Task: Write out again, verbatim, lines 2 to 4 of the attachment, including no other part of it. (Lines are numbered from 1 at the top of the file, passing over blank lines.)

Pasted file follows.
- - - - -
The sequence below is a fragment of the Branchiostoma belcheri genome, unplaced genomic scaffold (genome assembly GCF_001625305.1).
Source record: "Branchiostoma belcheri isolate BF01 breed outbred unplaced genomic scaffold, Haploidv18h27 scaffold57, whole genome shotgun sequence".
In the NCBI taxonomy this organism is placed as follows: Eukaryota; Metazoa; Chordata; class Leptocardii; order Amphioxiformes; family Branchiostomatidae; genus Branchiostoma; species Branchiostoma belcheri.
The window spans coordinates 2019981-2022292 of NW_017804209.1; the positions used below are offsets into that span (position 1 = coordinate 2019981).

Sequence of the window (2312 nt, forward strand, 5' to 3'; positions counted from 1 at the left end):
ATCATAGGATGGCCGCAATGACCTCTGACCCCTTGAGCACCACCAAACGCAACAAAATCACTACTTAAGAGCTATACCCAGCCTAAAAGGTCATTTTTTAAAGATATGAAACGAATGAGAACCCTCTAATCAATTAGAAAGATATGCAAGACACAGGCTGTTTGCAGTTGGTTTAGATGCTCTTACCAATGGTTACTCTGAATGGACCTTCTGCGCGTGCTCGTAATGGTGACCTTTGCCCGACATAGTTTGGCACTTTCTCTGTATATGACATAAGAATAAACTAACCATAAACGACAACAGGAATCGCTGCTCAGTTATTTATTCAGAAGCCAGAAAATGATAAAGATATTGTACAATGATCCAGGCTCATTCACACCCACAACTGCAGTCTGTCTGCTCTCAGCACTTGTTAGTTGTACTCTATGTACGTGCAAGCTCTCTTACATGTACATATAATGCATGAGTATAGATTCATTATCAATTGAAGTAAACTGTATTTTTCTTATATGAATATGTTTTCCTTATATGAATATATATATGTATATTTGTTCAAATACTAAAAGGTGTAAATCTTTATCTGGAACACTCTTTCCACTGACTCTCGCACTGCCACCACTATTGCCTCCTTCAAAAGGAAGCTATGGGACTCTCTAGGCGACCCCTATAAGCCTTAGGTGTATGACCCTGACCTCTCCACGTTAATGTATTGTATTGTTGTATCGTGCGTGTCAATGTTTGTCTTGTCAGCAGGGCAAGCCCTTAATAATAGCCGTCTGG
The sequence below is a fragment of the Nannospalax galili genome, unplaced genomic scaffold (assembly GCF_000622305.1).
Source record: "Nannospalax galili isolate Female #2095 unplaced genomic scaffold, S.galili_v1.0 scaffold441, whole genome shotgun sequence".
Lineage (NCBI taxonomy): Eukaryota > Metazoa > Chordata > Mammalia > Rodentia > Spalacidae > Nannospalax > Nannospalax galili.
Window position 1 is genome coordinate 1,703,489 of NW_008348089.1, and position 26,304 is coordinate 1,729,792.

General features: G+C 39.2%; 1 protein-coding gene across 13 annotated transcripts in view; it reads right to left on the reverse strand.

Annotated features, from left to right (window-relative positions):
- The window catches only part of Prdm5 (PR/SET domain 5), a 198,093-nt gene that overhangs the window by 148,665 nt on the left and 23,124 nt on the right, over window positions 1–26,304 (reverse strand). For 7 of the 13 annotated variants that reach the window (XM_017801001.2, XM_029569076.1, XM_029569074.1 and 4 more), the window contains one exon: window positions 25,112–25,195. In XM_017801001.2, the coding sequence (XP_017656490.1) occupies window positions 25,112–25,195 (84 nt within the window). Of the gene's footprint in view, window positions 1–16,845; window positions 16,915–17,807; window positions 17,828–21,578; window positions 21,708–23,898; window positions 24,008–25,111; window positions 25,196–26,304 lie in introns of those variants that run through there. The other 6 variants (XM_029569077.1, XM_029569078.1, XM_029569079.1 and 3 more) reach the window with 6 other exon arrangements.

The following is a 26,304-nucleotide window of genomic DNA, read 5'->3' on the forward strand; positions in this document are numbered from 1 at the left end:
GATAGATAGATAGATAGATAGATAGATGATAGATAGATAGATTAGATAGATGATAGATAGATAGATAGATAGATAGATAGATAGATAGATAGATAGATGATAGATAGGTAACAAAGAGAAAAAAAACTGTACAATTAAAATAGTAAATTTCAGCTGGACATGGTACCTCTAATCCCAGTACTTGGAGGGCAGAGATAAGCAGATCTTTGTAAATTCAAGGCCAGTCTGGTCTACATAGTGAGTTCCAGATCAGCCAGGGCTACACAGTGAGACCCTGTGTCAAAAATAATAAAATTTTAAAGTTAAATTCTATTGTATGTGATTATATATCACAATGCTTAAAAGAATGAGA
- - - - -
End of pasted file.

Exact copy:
Source record: "Branchiostoma belcheri isolate BF01 breed outbred unplaced genomic scaffold, Haploidv18h27 scaffold57, whole genome shotgun sequence".
In the NCBI taxonomy this organism is placed as follows: Eukaryota; Metazoa; Chordata; class Leptocardii; order Amphioxiformes; family Branchiostomatidae; genus Branchiostoma; species Branchiostoma belcheri.
The window spans coordinates 2019981-2022292 of NW_017804209.1; the positions used below are offsets into that span (position 1 = coordinate 2019981).